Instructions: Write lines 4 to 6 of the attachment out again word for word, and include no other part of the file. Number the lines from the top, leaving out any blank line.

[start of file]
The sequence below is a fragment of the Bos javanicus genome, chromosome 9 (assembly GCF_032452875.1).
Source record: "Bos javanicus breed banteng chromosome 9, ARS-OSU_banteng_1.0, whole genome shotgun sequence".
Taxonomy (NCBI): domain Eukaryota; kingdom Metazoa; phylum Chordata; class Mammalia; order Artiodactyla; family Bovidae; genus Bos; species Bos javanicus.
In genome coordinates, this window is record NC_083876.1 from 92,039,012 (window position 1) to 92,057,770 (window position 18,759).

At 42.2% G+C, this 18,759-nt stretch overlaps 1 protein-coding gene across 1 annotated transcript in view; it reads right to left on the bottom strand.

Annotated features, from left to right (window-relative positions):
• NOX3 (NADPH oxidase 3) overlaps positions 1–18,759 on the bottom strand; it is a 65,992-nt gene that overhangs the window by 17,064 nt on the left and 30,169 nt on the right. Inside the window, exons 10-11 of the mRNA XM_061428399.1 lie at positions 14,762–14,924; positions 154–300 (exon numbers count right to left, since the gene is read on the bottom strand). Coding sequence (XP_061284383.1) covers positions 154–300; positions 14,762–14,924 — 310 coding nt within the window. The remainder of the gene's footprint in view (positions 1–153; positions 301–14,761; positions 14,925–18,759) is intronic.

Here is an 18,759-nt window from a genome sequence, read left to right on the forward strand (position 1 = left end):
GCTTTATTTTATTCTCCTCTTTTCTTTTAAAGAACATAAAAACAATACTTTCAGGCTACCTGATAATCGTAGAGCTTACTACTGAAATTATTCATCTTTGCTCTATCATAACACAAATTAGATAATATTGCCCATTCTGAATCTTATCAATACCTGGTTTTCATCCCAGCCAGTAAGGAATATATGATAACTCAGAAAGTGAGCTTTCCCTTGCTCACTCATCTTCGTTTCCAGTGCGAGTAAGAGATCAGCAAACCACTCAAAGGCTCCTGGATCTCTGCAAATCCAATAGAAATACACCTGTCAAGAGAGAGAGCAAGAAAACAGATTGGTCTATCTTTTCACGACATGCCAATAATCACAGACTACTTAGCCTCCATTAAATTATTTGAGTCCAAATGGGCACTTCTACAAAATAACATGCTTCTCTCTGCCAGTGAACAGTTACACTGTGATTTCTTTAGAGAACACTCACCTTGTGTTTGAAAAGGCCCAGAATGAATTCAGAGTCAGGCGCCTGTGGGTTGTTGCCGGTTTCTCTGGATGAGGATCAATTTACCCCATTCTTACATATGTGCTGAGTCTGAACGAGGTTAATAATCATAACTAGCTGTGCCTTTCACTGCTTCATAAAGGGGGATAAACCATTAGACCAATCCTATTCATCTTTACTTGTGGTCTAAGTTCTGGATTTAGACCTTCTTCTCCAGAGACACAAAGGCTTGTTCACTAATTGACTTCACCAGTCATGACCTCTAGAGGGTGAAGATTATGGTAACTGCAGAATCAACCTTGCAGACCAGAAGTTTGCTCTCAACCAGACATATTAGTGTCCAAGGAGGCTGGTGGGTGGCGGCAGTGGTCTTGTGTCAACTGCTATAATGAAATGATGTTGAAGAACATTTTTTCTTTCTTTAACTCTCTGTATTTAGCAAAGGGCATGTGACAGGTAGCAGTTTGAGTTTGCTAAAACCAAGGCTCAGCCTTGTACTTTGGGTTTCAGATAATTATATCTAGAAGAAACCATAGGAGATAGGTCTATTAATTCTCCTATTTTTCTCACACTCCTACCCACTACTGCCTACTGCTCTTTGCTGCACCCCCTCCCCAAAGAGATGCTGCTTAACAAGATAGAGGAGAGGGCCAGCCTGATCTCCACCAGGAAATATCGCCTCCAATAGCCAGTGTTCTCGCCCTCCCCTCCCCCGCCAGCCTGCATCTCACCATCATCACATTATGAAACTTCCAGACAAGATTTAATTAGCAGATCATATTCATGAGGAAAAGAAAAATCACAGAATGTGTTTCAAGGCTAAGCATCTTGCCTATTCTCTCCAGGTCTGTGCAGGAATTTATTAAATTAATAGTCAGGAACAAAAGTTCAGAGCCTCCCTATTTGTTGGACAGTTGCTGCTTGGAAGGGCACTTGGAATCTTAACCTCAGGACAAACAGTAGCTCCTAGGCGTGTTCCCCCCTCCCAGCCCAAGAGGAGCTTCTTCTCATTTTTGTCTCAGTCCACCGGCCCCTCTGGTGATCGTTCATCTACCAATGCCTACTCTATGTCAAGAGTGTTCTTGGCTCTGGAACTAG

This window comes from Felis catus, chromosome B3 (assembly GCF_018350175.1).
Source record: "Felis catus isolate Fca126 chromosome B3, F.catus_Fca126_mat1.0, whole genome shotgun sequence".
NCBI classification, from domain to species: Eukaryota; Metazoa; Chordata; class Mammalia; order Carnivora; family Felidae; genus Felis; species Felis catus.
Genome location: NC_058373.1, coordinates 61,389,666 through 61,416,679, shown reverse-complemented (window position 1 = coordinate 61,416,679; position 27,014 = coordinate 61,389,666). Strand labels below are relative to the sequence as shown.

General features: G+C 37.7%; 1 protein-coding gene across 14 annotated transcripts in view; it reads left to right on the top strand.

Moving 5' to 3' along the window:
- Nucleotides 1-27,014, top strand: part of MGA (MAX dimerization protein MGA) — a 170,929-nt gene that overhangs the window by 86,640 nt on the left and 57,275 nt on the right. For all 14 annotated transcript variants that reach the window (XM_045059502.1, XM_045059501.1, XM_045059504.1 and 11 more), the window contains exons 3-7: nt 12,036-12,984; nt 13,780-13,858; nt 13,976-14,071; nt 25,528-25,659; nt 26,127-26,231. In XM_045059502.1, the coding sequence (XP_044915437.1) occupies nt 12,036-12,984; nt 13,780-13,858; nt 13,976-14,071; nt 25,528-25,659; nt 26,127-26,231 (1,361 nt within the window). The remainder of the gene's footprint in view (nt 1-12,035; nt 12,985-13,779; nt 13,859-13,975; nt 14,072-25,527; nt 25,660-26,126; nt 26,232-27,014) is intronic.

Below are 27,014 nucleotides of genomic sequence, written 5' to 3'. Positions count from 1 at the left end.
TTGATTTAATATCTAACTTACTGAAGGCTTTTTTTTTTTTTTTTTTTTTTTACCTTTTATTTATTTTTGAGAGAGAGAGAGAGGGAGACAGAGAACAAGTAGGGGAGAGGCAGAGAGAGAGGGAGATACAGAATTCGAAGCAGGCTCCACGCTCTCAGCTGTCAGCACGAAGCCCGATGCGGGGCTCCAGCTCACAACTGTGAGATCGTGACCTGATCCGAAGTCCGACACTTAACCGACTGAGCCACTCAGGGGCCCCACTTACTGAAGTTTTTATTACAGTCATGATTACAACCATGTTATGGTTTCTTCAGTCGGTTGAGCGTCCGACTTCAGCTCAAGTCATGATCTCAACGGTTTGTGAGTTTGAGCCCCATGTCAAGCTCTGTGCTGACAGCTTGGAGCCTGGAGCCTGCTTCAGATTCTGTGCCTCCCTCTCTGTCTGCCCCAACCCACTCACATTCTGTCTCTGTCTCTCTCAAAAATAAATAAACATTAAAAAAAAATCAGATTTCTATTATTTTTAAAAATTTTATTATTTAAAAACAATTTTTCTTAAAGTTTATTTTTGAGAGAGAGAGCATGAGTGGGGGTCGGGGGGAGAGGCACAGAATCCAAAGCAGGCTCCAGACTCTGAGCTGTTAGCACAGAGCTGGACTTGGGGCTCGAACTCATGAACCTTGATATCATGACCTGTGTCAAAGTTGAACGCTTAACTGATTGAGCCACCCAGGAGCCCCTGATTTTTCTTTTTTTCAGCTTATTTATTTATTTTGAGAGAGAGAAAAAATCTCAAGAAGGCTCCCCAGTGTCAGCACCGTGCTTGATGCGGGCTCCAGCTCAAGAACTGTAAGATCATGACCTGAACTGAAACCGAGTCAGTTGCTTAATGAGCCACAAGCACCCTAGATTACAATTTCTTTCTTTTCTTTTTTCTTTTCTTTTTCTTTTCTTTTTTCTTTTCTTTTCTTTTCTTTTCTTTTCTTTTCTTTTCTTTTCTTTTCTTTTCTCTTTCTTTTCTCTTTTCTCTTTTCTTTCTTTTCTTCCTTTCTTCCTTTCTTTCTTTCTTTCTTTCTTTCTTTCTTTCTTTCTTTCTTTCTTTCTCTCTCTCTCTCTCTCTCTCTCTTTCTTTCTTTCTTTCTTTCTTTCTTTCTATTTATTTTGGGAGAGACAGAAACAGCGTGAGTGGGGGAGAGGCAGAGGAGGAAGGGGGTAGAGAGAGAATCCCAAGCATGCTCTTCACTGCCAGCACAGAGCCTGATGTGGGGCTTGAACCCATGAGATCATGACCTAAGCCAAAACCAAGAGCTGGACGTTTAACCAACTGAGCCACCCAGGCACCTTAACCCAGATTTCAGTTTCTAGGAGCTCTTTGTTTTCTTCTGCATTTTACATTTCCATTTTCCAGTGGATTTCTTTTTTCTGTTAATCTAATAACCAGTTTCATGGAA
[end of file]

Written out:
In genome coordinates, this window is record NC_083876.1 from 92,039,012 (window position 1) to 92,057,770 (window position 18,759).

At 42.2% G+C, this 18,759-nt stretch overlaps 1 protein-coding gene across 1 annotated transcript in view; it reads right to left on the bottom strand.

Annotated features, from left to right (window-relative positions):